Driving westward from Tashkent (the modern capital of the Republic of Uzbekistan) to the ancient city of Samarkand, way station on the so-called Silk Road, is an amazing experience for any archaeologist who has heard about the fabled route. Samarkand is located on thick bluffs of fine loess silt along the Zarafshan River, and appears suddenly from the surrounding valley and plains. As one approaches the city, turquoise blue domes shimmer through the haze of dust that hangs in the air. Samarkand is a fascinating mosaic of old and new—a living archaeological site, with a bustling food market located in the shadow of the famous 14th century blue-domed mosque of Sibi Khanum. The center of the city is comprised of a large complex of monumental buildings called the Register, with three glazed-tile facades forming a courtyard of striking beauty (Figs. 3,4). Samarkand was a center for law, religion, and the arts during the medieval Islamic period (12-15th century AD) and is built upon the remains of a much older city, Afrasiab, whose remains form an extensive field of ruins nearby. Afrasiab is currently being excavated by a joint Franco-Uzbek team. Recent research has pushed the origins of the town back into the middle of the 1st millennium BC.
Through ancient and medieval times, the “Silk Road” was a major thoroughfare for trade and travel between China, the Middle East, and Europe, a channel for the flow of goods. people. and ideas. However, the term “Silk Road”—coined in 1877 by the German geographer Fer-dinand von Richthofen—is misleading. for there is no actual road. In Central Asia the route took the form of a series of oasis settlements separated by large stretches of desert and steppe. These central Asian settlements had an antiquity and a distinctive culture of their own (Fig. 2), and along with their associated rich burial sites have attracted the attention of archaeologists for more than one hundred years. The Russian Archaeological Society, succeeded by the Soviet Academy of Sciences, and now the Republic of Uzbekistan’s Institute of Archaeology have worked here continuously since the 18th century, uncovering the history and archaeology of this region.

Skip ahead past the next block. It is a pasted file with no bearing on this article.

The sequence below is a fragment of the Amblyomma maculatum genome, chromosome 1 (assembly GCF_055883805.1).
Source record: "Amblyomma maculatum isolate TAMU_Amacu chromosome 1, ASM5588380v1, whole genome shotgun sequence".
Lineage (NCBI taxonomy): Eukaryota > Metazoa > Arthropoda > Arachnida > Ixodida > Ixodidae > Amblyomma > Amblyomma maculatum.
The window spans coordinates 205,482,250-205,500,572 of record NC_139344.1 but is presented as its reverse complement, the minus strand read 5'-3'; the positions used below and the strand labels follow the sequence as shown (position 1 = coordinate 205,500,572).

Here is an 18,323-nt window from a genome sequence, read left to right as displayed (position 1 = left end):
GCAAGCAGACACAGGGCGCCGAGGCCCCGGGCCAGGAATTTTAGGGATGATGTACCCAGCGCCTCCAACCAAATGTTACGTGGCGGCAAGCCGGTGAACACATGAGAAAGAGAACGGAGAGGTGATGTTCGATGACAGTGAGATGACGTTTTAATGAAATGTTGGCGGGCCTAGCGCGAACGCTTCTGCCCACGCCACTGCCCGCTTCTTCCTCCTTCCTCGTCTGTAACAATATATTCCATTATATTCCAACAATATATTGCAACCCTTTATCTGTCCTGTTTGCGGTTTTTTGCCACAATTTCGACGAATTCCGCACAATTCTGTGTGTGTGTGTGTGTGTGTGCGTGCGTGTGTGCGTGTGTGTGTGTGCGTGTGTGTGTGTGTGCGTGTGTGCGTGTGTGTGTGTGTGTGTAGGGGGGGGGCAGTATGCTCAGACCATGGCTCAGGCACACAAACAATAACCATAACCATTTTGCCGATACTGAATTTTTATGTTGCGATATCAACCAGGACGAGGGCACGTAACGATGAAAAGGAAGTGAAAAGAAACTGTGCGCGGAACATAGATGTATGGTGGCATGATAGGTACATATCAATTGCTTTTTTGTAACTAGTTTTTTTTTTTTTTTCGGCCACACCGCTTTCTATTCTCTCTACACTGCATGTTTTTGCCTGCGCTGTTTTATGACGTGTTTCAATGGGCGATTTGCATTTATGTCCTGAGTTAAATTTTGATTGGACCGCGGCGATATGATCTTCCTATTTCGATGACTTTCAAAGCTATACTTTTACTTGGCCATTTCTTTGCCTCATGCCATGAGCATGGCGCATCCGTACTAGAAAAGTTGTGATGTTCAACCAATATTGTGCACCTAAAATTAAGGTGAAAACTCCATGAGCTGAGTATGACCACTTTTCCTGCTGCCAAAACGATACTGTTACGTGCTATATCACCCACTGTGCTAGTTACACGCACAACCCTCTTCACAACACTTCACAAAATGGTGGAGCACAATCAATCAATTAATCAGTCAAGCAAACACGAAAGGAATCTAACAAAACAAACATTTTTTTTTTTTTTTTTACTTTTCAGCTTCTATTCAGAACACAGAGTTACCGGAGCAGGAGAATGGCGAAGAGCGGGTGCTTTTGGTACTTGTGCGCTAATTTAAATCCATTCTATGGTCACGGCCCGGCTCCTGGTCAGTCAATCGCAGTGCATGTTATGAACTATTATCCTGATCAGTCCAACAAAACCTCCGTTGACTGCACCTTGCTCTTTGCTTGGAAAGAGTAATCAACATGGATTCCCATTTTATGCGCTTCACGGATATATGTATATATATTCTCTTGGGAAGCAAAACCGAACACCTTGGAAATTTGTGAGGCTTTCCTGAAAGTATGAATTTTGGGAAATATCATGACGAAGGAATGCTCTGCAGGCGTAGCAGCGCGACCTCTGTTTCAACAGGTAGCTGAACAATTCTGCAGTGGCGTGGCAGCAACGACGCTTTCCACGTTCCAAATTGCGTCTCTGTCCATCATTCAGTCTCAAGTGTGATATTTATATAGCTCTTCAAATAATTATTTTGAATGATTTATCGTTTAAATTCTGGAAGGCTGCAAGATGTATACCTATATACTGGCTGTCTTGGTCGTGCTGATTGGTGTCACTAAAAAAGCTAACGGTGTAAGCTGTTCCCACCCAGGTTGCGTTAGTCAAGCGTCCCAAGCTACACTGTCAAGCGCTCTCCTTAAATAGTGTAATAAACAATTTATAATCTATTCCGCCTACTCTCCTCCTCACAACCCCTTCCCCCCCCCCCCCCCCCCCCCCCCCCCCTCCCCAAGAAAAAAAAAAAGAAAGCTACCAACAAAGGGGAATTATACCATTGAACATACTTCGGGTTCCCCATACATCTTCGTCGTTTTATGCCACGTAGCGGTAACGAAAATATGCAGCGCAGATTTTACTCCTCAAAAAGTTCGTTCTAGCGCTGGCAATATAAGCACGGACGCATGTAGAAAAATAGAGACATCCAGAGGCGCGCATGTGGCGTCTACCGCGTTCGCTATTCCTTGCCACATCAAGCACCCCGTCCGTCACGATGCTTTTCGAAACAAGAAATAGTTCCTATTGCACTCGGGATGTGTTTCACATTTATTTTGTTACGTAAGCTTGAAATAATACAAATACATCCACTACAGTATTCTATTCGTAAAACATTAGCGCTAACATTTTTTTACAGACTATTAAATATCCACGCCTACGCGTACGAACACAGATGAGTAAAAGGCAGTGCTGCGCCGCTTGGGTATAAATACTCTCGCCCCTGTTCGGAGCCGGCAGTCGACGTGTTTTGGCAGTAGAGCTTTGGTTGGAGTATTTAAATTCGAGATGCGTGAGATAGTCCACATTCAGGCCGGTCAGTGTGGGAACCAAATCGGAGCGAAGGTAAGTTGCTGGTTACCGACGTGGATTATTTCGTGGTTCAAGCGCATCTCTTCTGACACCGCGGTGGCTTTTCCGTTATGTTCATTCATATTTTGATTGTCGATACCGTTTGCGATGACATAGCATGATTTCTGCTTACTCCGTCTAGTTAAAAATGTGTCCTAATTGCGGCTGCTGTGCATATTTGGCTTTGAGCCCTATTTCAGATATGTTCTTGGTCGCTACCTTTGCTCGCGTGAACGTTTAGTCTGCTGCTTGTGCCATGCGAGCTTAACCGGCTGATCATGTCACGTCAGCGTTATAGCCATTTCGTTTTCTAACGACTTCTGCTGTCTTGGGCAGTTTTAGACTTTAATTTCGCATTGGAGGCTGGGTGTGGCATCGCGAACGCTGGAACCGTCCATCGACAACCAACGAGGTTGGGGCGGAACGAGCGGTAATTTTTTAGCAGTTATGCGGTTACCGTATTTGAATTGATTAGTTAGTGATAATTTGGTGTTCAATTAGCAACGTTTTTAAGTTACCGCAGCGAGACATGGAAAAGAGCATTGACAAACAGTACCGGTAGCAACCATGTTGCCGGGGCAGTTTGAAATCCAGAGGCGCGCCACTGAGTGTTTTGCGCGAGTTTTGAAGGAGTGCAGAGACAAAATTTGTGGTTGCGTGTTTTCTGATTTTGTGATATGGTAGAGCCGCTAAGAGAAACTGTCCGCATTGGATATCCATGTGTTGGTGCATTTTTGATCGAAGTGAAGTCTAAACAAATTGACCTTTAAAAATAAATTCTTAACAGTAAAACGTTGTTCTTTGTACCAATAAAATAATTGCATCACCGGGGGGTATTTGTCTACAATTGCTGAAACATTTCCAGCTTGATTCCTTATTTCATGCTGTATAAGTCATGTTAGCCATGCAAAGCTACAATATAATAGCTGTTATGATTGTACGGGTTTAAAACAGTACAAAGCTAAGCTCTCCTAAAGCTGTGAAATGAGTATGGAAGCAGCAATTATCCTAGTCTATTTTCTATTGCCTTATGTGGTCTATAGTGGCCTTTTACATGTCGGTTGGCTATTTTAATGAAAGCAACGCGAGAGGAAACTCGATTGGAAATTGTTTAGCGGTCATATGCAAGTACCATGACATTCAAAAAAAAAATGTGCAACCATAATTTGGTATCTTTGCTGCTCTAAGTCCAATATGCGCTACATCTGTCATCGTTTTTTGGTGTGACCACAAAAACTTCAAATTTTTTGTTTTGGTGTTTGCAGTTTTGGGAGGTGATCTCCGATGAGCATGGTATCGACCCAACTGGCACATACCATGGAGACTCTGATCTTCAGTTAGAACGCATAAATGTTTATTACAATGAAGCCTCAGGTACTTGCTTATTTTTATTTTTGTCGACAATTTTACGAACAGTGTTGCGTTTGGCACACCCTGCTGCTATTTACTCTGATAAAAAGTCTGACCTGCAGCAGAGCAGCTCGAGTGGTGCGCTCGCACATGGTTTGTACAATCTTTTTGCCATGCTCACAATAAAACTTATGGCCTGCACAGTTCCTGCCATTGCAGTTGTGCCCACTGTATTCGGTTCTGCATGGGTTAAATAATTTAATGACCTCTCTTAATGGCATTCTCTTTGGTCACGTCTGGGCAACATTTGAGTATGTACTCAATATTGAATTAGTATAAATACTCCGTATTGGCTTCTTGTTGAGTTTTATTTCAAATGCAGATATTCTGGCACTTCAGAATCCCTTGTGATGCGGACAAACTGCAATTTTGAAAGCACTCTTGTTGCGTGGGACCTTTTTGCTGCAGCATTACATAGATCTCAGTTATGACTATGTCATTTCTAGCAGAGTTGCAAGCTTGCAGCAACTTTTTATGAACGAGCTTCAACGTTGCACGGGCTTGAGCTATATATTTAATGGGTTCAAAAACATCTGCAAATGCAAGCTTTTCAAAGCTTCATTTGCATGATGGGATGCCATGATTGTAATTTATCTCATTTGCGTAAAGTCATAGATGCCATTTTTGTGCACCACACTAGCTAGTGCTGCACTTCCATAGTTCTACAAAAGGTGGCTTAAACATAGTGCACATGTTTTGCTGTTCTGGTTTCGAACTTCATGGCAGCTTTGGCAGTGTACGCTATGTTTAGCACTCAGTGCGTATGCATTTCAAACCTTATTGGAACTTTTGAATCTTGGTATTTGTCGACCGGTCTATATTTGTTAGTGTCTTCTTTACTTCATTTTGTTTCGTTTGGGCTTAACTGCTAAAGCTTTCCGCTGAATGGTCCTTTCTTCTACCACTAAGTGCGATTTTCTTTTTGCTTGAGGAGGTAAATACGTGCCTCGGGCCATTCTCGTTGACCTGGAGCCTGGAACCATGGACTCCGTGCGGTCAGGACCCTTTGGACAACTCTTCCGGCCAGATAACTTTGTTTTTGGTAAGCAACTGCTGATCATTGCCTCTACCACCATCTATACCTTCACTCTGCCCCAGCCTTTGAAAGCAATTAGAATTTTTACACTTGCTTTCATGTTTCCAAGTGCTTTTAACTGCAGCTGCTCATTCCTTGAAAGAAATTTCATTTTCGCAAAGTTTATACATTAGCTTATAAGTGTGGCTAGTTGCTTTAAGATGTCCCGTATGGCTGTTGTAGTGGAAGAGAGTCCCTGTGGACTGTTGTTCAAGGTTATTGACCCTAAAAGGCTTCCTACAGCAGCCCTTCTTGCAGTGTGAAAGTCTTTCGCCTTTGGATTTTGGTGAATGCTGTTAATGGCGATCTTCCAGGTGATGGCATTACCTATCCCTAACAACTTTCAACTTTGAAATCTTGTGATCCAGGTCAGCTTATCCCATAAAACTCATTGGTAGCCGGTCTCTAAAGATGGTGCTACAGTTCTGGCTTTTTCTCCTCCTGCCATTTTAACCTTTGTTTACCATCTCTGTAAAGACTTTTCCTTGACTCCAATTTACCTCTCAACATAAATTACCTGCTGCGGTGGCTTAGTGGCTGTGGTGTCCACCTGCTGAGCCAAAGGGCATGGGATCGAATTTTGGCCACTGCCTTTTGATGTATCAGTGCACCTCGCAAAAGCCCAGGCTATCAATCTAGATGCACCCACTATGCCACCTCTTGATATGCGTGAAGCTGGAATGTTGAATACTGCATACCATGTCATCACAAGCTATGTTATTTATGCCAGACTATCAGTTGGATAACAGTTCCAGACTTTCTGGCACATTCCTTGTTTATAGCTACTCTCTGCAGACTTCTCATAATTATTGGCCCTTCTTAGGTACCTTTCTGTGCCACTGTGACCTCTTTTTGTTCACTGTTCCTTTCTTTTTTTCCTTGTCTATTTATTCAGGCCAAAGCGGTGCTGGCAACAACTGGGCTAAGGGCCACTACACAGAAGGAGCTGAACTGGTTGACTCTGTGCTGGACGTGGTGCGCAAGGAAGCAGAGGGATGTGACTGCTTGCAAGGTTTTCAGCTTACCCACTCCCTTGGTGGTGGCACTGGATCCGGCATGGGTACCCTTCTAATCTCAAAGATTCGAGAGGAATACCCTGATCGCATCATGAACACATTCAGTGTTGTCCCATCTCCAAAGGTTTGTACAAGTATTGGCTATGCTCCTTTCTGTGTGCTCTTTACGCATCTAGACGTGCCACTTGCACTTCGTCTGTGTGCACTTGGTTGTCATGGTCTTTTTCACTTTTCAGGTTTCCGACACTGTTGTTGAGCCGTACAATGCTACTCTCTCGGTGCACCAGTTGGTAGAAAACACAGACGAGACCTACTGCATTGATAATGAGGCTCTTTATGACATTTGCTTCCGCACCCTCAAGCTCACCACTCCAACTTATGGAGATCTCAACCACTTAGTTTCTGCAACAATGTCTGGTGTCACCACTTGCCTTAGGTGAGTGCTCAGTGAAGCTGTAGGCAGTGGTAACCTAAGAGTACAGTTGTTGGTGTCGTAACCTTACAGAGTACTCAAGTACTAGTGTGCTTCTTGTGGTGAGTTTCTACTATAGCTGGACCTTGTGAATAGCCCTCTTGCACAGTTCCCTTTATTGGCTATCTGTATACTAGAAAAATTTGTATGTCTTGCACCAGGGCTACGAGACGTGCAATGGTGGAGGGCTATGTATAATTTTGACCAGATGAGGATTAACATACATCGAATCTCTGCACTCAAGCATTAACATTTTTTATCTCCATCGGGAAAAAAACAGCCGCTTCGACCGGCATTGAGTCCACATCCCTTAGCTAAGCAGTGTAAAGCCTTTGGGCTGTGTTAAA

To the south of Samarkand, the modern road leads through a small mountain pass and opens onto a large river valley overlooking the plain of the massive Amu Darya River. The Amu Darya is the Oxus River described by classical geographers and historians like Strabo, Ptolemy. and Herodotus. It flowed through the ancient country of Bactria, and in the broad alluvial plains of nearby small rivers are dozens of mounded classical-period Bactrian sites (called tepes” in Uzbek). This region of southern Uzbekistan has been actively explored since the turn of the century, and large-scale excavations have revealed complex cities, uncovered early traces of Suddhism, and documented the development of the Greco-Bactrian kingdoms and that of the subsequent Kushan dynasty.
In the early 1870s Soviet archaeologists located much earlier Bronze Age remains in the region. These “Bronze Age Bactrian” sites, dating to around 2000 BC, had unique architecture and did not compare to anything else that had been excavated in the greater Near East. They were extremely well planned but could hardly be called “urban”; they appeared to be individual fortified building complexes.
These Bronze Age sites have a distinctive set of ceramics and small finds comparable in technological expertise and style with finds from other Bronze Age cultures of Iran, South Asia, and the Near East. But the closest parallels can be found only in Turkmenistan, separated from southern Uzbekistan by some 300 miles of desert. There the Soviet archaeologists Viktor Sarianidi and Emil Masimov discovered a series of Bronze Age oasis sites characterized by surprisingly similar fortified architecture. ceramics, and artifact styles. The sites found in the delta of the Murgab River of Turkmenistan were the predecessors of the classical Silk Road sites in the region, as were the early sites of southern Uzbekistan.